Sarah Zander
Really interesting but really long! I can't believe I made it through!
This was an interesting book and a little disappointing as well.
The first of the book was great, but the last quarter just dragged on and on.
First - I enjoyed learning more about her childhood and early life. Her marriage, children, white house, etc. She was a very compassionate woman, however she had much and didn’t seem to really know it in many ways. Complaining that her sons were expected to earn their own living after finishing college? What is that about? I found that the way they deal
Ann Aldrich
A very circumspect autobiography, unlike something that would be written today. Although she shares some insights from her childhood, she always keeps the reader at a distance. She is consistently noncommittal about her mother-in-law, which was probably considered polite at the time, but rings a bit false today, given how much is known about the reality of the relationship. Her work schedule was overwhelming. i lost track of how many times she flew back and forth across the Atlantic or how many ...more
I've always admired Eleanor Roosevelt and after finishing this book, I think I idolize her. Her legacy with the United Nations and her tireless work for human rights and dignity are as strong as her husband's legacy with the New Deal. She decried America's apathy toward democracy and worried that if we didn't foster and cultivate it, we couldn't protect it either. What a great president she would have made. She was committed to her role as public servant and worried that democracy had been overt ...more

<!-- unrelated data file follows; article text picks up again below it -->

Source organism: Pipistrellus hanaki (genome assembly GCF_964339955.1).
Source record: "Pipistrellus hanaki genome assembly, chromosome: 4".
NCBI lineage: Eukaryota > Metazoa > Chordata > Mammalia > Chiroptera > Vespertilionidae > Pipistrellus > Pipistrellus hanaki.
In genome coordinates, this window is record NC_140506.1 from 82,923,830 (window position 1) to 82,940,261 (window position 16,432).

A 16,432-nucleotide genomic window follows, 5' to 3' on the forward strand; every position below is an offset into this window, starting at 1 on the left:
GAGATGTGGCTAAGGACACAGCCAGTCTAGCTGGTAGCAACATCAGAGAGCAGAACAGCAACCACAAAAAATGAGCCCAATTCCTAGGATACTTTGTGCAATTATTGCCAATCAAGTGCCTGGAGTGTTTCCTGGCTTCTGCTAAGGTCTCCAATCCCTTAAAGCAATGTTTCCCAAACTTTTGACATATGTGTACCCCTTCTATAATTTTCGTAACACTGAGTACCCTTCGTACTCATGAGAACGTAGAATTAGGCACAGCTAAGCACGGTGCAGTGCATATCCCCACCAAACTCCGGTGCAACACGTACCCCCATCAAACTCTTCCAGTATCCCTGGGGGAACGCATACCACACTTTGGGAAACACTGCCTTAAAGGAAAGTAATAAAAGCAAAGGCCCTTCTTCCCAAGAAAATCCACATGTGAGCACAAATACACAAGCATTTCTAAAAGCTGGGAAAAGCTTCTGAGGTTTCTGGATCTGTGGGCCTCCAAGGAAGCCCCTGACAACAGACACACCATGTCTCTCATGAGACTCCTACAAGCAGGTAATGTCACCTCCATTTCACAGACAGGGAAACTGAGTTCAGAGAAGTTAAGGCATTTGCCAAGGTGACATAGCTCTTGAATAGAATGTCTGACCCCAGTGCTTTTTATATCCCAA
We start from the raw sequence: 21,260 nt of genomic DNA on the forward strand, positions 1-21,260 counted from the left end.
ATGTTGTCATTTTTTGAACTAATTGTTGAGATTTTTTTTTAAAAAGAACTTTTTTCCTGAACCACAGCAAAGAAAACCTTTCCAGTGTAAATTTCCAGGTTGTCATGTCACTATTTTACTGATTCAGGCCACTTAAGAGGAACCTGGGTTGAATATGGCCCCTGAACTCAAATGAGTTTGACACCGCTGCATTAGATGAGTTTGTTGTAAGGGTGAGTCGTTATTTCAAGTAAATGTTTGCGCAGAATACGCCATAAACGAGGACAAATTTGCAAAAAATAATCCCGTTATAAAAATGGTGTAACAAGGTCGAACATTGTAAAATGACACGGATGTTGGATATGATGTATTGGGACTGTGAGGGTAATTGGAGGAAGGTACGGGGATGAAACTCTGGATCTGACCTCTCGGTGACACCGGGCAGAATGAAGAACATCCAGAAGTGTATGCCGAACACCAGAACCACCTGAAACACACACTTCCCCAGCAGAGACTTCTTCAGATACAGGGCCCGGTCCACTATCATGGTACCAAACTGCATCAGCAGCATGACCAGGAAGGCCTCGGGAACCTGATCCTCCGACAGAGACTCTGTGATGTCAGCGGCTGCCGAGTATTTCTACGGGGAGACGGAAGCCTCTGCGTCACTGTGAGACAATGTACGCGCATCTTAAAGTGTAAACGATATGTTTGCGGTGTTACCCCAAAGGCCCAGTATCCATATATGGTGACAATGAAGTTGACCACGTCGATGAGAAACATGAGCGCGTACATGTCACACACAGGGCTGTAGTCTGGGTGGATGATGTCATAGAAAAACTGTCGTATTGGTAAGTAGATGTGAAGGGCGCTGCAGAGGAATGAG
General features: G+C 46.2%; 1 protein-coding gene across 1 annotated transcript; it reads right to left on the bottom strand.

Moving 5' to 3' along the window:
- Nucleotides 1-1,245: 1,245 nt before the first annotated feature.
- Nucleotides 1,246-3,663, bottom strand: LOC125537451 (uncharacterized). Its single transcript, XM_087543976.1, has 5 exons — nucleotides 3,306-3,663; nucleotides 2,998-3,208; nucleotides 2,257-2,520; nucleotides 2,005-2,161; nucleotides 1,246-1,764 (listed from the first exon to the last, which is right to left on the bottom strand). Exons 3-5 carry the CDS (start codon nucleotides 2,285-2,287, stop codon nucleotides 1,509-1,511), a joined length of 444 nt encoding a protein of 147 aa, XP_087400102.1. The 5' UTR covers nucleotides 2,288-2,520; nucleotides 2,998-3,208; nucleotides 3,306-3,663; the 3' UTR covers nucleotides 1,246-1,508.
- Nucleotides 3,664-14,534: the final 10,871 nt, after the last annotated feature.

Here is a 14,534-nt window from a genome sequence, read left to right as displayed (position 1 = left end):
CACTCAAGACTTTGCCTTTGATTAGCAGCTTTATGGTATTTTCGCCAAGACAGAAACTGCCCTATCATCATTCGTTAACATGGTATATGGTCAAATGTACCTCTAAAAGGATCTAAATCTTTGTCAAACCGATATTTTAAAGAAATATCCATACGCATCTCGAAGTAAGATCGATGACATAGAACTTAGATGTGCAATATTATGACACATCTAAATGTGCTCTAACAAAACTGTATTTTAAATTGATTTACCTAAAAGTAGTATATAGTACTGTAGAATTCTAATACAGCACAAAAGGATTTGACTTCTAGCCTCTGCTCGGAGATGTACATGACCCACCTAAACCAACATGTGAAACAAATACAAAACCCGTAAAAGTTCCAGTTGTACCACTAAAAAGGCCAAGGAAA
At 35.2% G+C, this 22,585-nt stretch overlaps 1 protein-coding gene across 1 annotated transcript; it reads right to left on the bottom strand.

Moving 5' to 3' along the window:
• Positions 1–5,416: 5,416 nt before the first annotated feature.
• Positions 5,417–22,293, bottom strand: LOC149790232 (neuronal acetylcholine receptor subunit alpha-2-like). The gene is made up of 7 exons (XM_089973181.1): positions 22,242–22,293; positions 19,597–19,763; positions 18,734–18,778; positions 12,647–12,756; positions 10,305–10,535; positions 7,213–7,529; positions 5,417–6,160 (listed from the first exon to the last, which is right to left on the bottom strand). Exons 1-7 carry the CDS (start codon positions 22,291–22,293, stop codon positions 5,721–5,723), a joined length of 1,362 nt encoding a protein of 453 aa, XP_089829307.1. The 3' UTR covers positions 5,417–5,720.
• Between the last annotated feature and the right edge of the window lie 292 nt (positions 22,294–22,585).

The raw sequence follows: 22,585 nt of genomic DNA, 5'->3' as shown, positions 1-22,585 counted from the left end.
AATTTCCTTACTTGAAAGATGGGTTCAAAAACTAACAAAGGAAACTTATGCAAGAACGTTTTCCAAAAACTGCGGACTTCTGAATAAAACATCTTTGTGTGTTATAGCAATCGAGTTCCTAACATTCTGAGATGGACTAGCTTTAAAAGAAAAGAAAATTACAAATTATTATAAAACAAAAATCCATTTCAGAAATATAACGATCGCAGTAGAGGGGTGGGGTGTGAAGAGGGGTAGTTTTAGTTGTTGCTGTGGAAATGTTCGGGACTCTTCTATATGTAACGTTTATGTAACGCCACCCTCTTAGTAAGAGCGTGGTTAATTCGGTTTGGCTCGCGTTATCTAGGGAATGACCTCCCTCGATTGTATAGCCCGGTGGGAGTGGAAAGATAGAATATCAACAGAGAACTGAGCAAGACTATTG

Kelsey McKim
Eleanor Roosevelt's voice and personality really shine through! It feels like she's talking to you, not writing something formal. And it doesn't hurt that I agree with many of her views about war, democracy, and human rights!
Eleanor reserved the right in the beginning of the book to tell us only what she felt we needed to know; what would be common to us and our lives. So she wrote a dignified autobiography, without fanning the flames of rumor and innuendo. We learned of her marriage, her children, her call to duty, her desire to be part of the world and to help to guide our democracy. Some who write her biography, tell of her dislike of her mother-in-law. Eleanor tells how she wrote a letter to Sara every day. Havi ...more
A fascinating look into Eleanor Roosevelt's life. This book, a few of her memoirs combined with some other writings, was published within her lifetime, and as a fairly private person with a Victorian mindset, she obviously kept a lot of information out of it. You won't find anything in here about her world shattering when she discovered Franklin's infidelity. However, Eleanor does provide a striking, unflinching look at herself, and she doesn't hesitate to mention her own deficits. Her strength, ...more
Jul 22, 2011 Leslie rated it 4 of 5 stars  ·  review of another edition
Recommends it for: History buffs
Shelves: bio-memoirs
There are already enough reviews about this book so I will be brief. This is an autobiography of an American First Lady. Her writing style is very clear and polished. She is extremely diplomatic (almost the point of absurdity.) For example, I was several chapters in before realizing how awful her mother in law was. She wrote about her so objectively. It is rather like something DATA from Star Trek (an emotionless but lovable android) would write. However, I did find this very enjoyable and infor ...more
My first reaction when I completed this book was "Whew!" I felt like I had just completed a chore that I could check off my list. Truth be told, I didn't really read the last 3 chapters, but skimmed every third paragraph or so to see if she was saying something interested. Of course she wasn't.

This book is in 3 Parts, apparently each written at separate times and intended to be separate books. Word to the wise: read only one of them - whichever one piques your interest. I'll break it down for yo